A Wedding Affair to Remember

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Fifteen years ago, during a spirited conversation with Nathan Fong, I told him: "If you ever get married, I will be glad to make your wedding cake." Fast forward to December 2014. Woody and I were working on our computers when I received an email from dearest Nathan, to which my reaction was something like this: "Woody, Nathan is getting married... wants us to make his wedding cake... will fly us up to Vancouver....what? January 16th? We cannot possibly do that in less than a month.... I'm emailing him right back, to say --no!" Nathan quickly replied to my reply, with: "it's not January 2015 it's a year later"! Nathan's choices were a chocolate cake for Michèl with the addition of raspberry for him. He assured me that there definitely would be no more than 250 guests at the dinner. He also told me that birch trees were to be the theme for the wedding decor. Woody and I decided to make the Deep Passion Wedding Cake from Rose's Heavenly Cakes, with the added enhancement of raspberry in the cake and the frosting, which would be ganache. For the birch theme, the cake was to be decorated with the "Meringue Birch Twigs" from The Baking Bible. It was a year of testing, planning, spreadsheets, confirmations, laminating our recipes, and crossing our fingers, before we flew to Vancouver, Canada for what was to be an extravaganza wedding and a celebration of food event. Nathan is a renowned, world-class food stylist and event planner. He had pulled out all of the stops for planning his and Michèl's wedding. Michèl, in addition to having been a pastry chef, is also an event planner and talented decorator. Going to Canada meant that virtually all of the ingredients and equipment had to be supplied by Nathan and his staff. We arrived on a Monday night to Vancouver's typical winter weather--raining and in the mid 40's F. One of the biggest challenges of baking in an unfamiliar location is always the oven. How will it bake our cakes? Especially since, we were making 9 cakes from 6 inch rounds to 18 by 12 inch sheet cakes.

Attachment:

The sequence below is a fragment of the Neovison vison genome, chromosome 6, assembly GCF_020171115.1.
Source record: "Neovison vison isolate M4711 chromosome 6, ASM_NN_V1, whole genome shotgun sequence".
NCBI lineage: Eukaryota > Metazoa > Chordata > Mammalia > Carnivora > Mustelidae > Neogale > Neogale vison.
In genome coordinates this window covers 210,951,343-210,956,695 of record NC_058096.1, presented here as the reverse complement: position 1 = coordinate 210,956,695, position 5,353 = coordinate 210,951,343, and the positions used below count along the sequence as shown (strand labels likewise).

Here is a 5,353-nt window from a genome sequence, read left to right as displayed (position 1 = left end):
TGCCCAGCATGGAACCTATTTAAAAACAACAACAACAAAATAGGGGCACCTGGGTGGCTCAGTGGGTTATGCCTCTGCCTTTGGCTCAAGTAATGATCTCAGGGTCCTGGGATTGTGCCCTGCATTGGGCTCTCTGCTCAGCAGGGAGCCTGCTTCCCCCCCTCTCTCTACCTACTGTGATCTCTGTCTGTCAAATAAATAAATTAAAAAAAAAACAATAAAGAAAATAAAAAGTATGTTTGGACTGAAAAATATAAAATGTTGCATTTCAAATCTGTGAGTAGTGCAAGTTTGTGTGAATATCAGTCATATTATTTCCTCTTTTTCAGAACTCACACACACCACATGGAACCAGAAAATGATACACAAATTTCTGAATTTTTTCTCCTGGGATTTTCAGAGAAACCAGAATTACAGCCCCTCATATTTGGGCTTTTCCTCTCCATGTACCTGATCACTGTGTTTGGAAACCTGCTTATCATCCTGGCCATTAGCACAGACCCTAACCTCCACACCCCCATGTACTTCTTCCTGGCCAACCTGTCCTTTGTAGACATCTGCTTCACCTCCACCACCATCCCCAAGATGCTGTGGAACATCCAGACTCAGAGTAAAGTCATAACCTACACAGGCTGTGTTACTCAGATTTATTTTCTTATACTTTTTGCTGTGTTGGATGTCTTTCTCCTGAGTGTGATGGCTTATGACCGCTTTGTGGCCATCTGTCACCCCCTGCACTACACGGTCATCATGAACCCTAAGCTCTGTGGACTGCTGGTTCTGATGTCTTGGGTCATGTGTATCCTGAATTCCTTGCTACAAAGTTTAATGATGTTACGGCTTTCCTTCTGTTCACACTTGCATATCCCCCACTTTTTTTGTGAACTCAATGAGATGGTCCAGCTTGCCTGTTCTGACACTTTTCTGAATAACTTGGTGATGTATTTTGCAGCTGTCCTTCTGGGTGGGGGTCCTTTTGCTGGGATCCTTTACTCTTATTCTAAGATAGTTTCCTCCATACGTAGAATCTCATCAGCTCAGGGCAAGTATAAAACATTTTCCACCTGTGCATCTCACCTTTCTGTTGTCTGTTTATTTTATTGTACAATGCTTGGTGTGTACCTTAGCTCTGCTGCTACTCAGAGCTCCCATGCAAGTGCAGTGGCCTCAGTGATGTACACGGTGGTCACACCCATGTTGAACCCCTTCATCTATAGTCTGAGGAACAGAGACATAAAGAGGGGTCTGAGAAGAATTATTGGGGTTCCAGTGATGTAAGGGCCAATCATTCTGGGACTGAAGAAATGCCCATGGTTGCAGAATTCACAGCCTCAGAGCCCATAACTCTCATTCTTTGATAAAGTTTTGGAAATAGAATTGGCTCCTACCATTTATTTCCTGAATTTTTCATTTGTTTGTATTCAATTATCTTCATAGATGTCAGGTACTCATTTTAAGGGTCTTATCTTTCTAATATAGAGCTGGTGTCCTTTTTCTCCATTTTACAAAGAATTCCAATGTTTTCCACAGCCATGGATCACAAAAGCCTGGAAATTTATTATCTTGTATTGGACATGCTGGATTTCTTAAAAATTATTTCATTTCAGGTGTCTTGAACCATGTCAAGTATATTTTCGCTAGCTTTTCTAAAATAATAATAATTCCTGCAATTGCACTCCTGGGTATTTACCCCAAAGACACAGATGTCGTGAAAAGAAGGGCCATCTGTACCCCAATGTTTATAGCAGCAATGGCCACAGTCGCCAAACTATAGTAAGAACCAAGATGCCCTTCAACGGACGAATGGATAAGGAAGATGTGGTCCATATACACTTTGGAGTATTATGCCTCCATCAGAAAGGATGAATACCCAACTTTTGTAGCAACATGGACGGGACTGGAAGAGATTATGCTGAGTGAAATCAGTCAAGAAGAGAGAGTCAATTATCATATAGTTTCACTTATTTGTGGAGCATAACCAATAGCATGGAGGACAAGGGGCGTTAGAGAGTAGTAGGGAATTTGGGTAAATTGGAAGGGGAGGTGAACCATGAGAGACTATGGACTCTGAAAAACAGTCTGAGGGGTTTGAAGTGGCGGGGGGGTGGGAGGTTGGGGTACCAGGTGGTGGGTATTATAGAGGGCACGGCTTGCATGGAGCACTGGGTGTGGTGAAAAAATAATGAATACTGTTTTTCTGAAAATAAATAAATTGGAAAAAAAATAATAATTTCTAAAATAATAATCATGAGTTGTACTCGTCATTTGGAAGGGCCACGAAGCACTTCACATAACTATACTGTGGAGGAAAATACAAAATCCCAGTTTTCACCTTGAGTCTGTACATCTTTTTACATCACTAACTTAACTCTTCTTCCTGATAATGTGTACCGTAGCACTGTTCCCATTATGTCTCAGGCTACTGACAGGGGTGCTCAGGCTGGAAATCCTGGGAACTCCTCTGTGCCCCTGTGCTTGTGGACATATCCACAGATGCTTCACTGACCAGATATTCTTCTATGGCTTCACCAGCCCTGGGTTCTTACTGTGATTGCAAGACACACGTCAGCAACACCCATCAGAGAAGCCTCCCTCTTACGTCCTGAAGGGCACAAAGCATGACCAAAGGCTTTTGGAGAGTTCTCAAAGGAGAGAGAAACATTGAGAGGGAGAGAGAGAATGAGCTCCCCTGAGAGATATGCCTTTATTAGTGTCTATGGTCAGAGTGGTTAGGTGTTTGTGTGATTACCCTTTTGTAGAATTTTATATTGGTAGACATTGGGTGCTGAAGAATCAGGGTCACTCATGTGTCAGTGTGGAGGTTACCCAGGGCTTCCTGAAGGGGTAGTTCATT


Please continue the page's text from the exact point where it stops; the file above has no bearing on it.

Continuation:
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Tuesday, our first day, was coordinating with Naomi Horri, Nathan's invaluable assistant, on what she was able to acquire, Vin, the Sutton Hotel's restaurant pastry chef, and Jason Pitschke, the special event pastry kitchen's head pastry chef. We immediately made two tests of our 9 inch round cake to evaluate how the oven baked. We saw that we had a big problem. The commercial Blodgett convection oven always needed to be in convection mode as we were told that the heat would not circulate without it. For the first cake, the savory chef advised us to bake at the same 350°F temperature that we normally use. This may work for savory cooking but it was another story for the cakes. The porridge like batter for this delicious cake, which magically mushrooms just a few minutes toward the end of baking, was instead getting blown to the back of the pan by the oven's convection circulation and higher heat. This made the baked cake lopsided. (We later discovered, after gradually decreasing the temperature, that the oven needed to be set a full 50°F under the usual temperature.) Our solution to the uneven layers was, when sandwiching the layers, to reverse the two same size layers so that from the outside they looked perfectly even and level. Fortunately, the 18 by 12 inch sheet cakes ended up being only slightly off kilter and the final one, baked at the proper temperature was perfect. Our next 10 hour long 3 days were spent racing between the two kitchens, baking the cakes, brushing the cakes with ganache syrup, frosting the cakes, and what would become a fingers crossed all day adventure--the making and mounting of the birch meringue twigs. Humidity is the enemy of meringue, and effectively capable of turning crisp meringue columns into bending, collapsing spires. Our solution was to attach them to the ganache-covered cake the morning of the wedding but in order to keep them from absorbing moisture from the ganache, we painted each of over 200 meringue twigs with melted white chocolate. We made double the number we needed not only to allow for breakage but also for plating along with the slices of cake from the sheet pans. Vin, the pastry chef for the hotel restaurant, did a beautiful job of cutting and plating. He starts his work day in the wee hours of the morning so needed to cut and plate the cakes 6 hours in advance of serving. Miraculously the cake stayed perfectly moist! photo compliments of our new friend from Milan, Italy: journalist Isabella Radaelli Speaking of breakage, we learned an important lesson about ganache. The cream available in Vancouver is 36% butterfat and our recipes are developed with 40%. Because some of the usual amount of cream was replaced by raspberry purée, more butterfat was needed. Pastry chef Jason ended up adding quite a bit of extra cream, emulsifying it with his immersion blender, and saved the day. Our evenings were spent at Nathan's planned events and meeting old friends including many from the International Association of Culinary Professionals where Nathan had been a board member. Nathan also scheduled me for an early morning (pre baking) radio interview on Vancouver's CBC Early Edition radio program with legendary host, Rick Cluff. He was also to be Nathan's emcee for the reception. We didn't want to miss the wedding ceremony that was to be held at Christ Church Cathedral, the same Church where Nathan's parents had been married 57 years ago. So to be safe, we decided to affix the birch twigs before the 11:00 am wedding. The night before the twigs were perfectly crisp and firm, but the rainy morning of the wedding, to our horror, we found them in a softened marshmellowy state. Fortunately, our assembly took place in the reception lobby where the room was air-conditioned. To dry out and stiffen the twigs to keep them standing tall, as they would be in a forest, on our three-tier chocolate "mountain," Woody acquired two fans from housekeeping. The cake was intended to be the centerpiece to greet the over 450 guests as they arrived from the church. We left for the church, where we were spellbound by the grandeur of the wedding ceremony, until the moment near the end when I was summoned by the event planner to take a phone call concerning the cake. We quietly but quickly left the church to attend to some of our falling timbers due to the air-conditioning and fans having been turned off. Though we had moisture-proofed the backs of the meringues, the fronts were still able to absorb moisture from the air. Even as the reception guests were arriving, Woody was running back and forth from the Bride's room to replace some of the twigs while I was uselessly wringing my hands. Then came the next unanticipated drama when a few of the guests wanted to touch the twigs. One guest even managed to pull one of them off, which Woody calmly replaced, as I shrieked NO! In order to be able to join the rest of the guests who were enjoying everything from crispy pork belly sandwiches, to fresh oysters, to geoduck, we secured a hotel staff member to guard the cake with strict orders to slap any meringue-twig-seeking hands. Along with our cake, Nathan had orchestrated a Who's Who of 20 chef-friends from all over the world to serve their best at several tables at the afternoon reception and later for the fantastic 8 course black tie wedding dinner with excellent wine pairings. We breathed a major sigh of relief when Nathan and Michèl finally arrived in time to see the wedding cake still in perfect shape. There were many delightfully engaging speeches, a Chinese tea ceremony, a Japanese fan dance, and finally the cake for Nathan and Michèl to cut and feed each other their first pieces as a married couple. The following day we enjoyed a tour of the city by Barry Rector, Nathan's gregarious high school music teacher, followed by giving a fun talk and book signing at "Barbara-jo's To Cooks Bookstore," an impressively elegant cook books-only bookstore with demo kitchen for classes and talks. We brought some of the wedding cake to add to the two chocolate cakes already on display before an attentive group of baking lovers. I was so happy to meet Tee Jay, one of my Vancouver blog masters, in person. Barbara-jo's assistant Janice did an excellent execution of the tricky Marble in Reverse cake from the "Baking Bible" and pastry chef Kamel made the challenging cover cake from "Rose's Heavenly Cakes." The glaze looked perfect which did not surprise me when I discovered he had worked at Robuchon in Paris, one of the best restaurants in the world. Our last stop was at Jackie Kaiellis's divine "Beaucoup Bakery." She had laboriously sourced all of the many special ingredients for the cake. We were treated to a sampling of her pastries and were also given a box of goodies for our next day's flight home. We departed filled with happiness and joy, carried on the wings of a week of being surrounded by the most supportive and loving people imaginable. And we were so gratified to have succeeded in producing a cake of our dreams for a long-time friend who is the soul of generosity, and our newer friend, his husband Michèl Chicoine, who is clearly his soulmate and equal. The Cake Details The Cake: Deep Chocolate Passion from Rose's Heavenly Cakes, brushed with: Milk Chocolate Ganache Syrup from Rose's Heavenly Cakes, flavored with Raspberry essence from Mandy Aftel's Aftelier, frosted with: Raspberry Ganache from Rose's Heavenly Cakes, adorned by: Meringue Birch Twigs from The Baking Bible.